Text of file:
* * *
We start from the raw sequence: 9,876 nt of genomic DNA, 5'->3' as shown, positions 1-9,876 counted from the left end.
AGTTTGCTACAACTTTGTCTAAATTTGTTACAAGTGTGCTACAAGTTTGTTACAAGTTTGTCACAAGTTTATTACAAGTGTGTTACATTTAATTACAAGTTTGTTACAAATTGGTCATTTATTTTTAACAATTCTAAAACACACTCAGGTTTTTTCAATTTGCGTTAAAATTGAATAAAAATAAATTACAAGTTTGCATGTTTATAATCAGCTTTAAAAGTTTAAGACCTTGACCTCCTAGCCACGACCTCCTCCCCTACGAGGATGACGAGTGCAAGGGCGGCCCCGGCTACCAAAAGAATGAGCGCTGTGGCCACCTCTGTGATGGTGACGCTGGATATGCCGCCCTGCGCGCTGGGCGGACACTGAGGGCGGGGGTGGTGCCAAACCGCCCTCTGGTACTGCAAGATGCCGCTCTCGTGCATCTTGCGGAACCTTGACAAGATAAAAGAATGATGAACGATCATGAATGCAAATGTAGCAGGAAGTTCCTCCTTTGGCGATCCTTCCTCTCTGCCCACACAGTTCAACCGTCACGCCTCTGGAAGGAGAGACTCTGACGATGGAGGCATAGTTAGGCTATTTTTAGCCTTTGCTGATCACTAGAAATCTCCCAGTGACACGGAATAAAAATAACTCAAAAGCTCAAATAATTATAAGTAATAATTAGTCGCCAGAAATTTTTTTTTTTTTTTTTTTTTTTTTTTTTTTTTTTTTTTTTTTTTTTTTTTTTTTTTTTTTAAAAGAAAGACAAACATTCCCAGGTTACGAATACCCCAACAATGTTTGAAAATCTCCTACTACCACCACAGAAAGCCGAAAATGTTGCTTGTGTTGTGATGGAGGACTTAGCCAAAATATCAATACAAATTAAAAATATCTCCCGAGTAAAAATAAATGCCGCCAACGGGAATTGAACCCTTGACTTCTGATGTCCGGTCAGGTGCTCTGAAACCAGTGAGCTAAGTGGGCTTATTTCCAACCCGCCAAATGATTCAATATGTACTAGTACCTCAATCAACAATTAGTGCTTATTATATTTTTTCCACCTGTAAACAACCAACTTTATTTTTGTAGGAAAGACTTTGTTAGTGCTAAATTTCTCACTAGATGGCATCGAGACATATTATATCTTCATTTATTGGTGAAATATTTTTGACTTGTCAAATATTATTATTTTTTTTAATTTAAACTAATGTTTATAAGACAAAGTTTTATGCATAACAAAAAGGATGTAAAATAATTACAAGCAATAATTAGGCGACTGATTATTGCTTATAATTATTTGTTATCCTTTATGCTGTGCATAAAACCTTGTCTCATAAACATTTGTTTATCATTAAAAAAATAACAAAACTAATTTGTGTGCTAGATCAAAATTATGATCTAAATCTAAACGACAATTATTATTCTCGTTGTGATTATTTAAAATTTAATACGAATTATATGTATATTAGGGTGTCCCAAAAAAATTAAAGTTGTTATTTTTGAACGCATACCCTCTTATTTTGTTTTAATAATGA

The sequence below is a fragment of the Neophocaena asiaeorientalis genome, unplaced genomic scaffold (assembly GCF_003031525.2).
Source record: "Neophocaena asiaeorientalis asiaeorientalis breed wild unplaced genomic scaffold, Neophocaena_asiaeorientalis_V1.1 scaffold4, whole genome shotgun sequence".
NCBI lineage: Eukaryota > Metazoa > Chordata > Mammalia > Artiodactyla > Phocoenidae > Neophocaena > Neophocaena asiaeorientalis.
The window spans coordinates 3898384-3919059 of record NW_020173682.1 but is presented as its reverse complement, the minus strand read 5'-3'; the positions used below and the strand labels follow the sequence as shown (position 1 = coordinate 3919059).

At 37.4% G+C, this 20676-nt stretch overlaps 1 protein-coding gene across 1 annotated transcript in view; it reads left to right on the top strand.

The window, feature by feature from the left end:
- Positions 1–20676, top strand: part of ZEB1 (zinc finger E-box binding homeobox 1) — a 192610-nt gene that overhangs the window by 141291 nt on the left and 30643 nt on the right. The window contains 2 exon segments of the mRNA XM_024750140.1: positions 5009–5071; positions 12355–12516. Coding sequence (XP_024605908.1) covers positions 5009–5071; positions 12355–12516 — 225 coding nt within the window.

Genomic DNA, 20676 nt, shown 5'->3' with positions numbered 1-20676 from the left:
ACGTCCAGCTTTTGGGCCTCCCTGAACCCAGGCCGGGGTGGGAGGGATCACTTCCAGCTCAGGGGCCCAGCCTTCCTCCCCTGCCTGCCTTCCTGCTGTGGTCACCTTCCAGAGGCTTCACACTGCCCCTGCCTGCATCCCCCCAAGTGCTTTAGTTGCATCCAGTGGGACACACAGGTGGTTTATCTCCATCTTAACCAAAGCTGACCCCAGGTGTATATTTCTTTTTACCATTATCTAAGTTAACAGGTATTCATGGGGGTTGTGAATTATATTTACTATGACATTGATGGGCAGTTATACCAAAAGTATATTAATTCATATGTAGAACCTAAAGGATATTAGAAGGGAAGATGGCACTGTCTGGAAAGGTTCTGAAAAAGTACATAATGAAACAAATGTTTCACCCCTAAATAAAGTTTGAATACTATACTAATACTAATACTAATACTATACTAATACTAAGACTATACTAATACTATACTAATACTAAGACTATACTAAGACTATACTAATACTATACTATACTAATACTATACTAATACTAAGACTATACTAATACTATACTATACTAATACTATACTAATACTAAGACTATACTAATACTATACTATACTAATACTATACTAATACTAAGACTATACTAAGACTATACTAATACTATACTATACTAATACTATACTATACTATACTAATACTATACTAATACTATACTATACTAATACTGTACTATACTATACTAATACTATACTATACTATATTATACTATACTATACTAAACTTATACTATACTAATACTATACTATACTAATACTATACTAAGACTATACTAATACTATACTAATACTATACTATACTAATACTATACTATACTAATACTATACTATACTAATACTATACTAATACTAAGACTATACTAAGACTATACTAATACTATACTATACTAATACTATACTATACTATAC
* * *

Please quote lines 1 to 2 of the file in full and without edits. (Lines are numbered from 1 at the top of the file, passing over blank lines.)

We start from the raw sequence: 9,876 nt of genomic DNA, 5'->3' as shown, positions 1-9,876 counted from the left end.
AGTTTGCTACAACTTTGTCTAAATTTGTTACAAGTGTGCTACAAGTTTGTTACAAGTTTGTCACAAGTTTATTACAAGTGTGTTACATTTAATTACAAGTTTGTTACAAATTGGTCATTTATTTTTAACAATTCTAAAACACACTCAGGTTTTTTCAATTTGCGTTAAAATTGAATAAAAATAAATTACAAGTTTGCATGTTTATAATCAGCTTTAAAAGTTTAAGACCTTGACCTCCTAGCCACGACCTCCTCCCCTACGAGGATGACGAGTGCAAGGGCGGCCCCGGCTACCAAAAGAATGAGCGCTGTGGCCACCTCTGTGATGGTGACGCTGGATATGCCGCCCTGCGCGCTGGGCGGACACTGAGGGCGGGGGTGGTGCCAAACCGCCCTCTGGTACTGCAAGATGCCGCTCTCGTGCATCTTGCGGAACCTTGACAAGATAAAAGAATGATGAACGATCATGAATGCAAATGTAGCAGGAAGTTCCTCCTTTGGCGATCCTTCCTCTCTGCCCACACAGTTCAACCGTCACGCCTCTGGAAGGAGAGACTCTGACGATGGAGGCATAGTTAGGCTATTTTTAGCCTTTGCTGATCACTAGAAATCTCCCAGTGACACGGAATAAAAATAACTCAAAAGCTCAAATAATTATAAGTAATAATTAGTCGCCAGAAATTTTTTTTTTTTTTTTTTTTTTTTTTTTTTTTTTTTTTTTTTTTTTTTTTTTTTTTTTTTTAAAAGAAAGACAAACATTCCCAGGTTACGAATACCCCAACAATGTTTGAAAATCTCCTACTACCACCACAGAAAGCCGAAAATGTTGCTTGTGTTGTGATGGAGGACTTAGCCAAAATATCAATACAAATTAAAAATATCTCCCGAGTAAAAATAAATGCCGCCAACGGGAATTGAACCCTTGACTTCTGATGTCCGGTCAGGTGCTCTGAAACCAGTGAGCTAAGTGGGCTTATTTCCAACCCGCCAAATGATTCAATATGTACTAGTACCTCAATCAACAATTAGTGCTTATTATATTTTTTCCACCTGTAAACAACCAACTTTATTTTTGTAGGAAAGACTTTGTTAGTGCTAAATTTCTCACTAGATGGCATCGAGACATATTATATCTTCATTTATTGGTGAAATATTTTTGACTTGTCAAATATTATTATTTTTTTTAATTTAAACTAATGTTTATAAGACAAAGTTTTATGCATAACAAAAAGGATGTAAAATAATTACAAGCAATAATTAGGCGACTGATTATTGCTTATAATTATTTGTTATCCTTTATGCTGTGCATAAAACCTTGTCTCATAAACATTTGTTTATCATTAAAAAAATAACAAAACTAATTTGTGTGCTAGATCAAAATTATGATCTAAATCTAAACGACAATTATTATTCTCGTTGTGATTATTTAAAATTTAATACGAATTATATGTATATTAGGGTGTCCCAAAAAAATTAAAGTTGTTATTTTTGAACGCATACCCTCTTATTTTGTTTTAATAATGA